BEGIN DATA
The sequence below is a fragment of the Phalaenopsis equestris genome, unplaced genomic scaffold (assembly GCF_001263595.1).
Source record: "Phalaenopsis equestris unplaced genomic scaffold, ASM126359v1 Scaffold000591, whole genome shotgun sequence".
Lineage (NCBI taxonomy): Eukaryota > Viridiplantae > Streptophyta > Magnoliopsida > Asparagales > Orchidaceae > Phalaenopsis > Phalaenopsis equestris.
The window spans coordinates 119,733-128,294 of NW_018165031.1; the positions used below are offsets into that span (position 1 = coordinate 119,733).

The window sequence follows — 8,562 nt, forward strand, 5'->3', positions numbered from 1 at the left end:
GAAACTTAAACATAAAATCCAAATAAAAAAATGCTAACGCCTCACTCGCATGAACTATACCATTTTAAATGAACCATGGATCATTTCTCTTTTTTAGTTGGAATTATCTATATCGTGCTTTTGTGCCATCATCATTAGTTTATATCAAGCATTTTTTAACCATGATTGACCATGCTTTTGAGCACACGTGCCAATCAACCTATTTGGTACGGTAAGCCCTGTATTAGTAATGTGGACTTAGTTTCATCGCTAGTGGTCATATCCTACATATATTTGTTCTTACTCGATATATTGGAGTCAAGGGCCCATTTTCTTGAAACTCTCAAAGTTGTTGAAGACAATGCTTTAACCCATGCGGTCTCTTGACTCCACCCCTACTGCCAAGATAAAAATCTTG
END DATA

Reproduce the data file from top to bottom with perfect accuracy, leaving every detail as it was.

The sequence below is a fragment of the Phalaenopsis equestris genome, unplaced genomic scaffold (assembly GCF_001263595.1).
Source record: "Phalaenopsis equestris unplaced genomic scaffold, ASM126359v1 Scaffold000591, whole genome shotgun sequence".
Lineage (NCBI taxonomy): Eukaryota > Viridiplantae > Streptophyta > Magnoliopsida > Asparagales > Orchidaceae > Phalaenopsis > Phalaenopsis equestris.
The window spans coordinates 119,733-128,294 of NW_018165031.1; the positions used below are offsets into that span (position 1 = coordinate 119,733).

The window sequence follows — 8,562 nt, forward strand, 5'->3', positions numbered from 1 at the left end:
GAAACTTAAACATAAAATCCAAATAAAAAAATGCTAACGCCTCACTCGCATGAACTATACCATTTTAAATGAACCATGGATCATTTCTCTTTTTTAGTTGGAATTATCTATATCGTGCTTTTGTGCCATCATCATTAGTTTATATCAAGCATTTTTTAACCATGATTGACCATGCTTTTGAGCACACGTGCCAATCAACCTATTTGGTACGGTAAGCCCTGTATTAGTAATGTGGACTTAGTTTCATCGCTAGTGGTCATATCCTACATATATTTGTTCTTACTCGATATATTGGAGTCAAGGGCCCATTTTCTTGAAACTCTCAAAGTTGTTGAAGACAATGCTTTAACCCATGCGGTCTCTTGACTCCACCCCTACTGCCAAGATAAAAATCTTG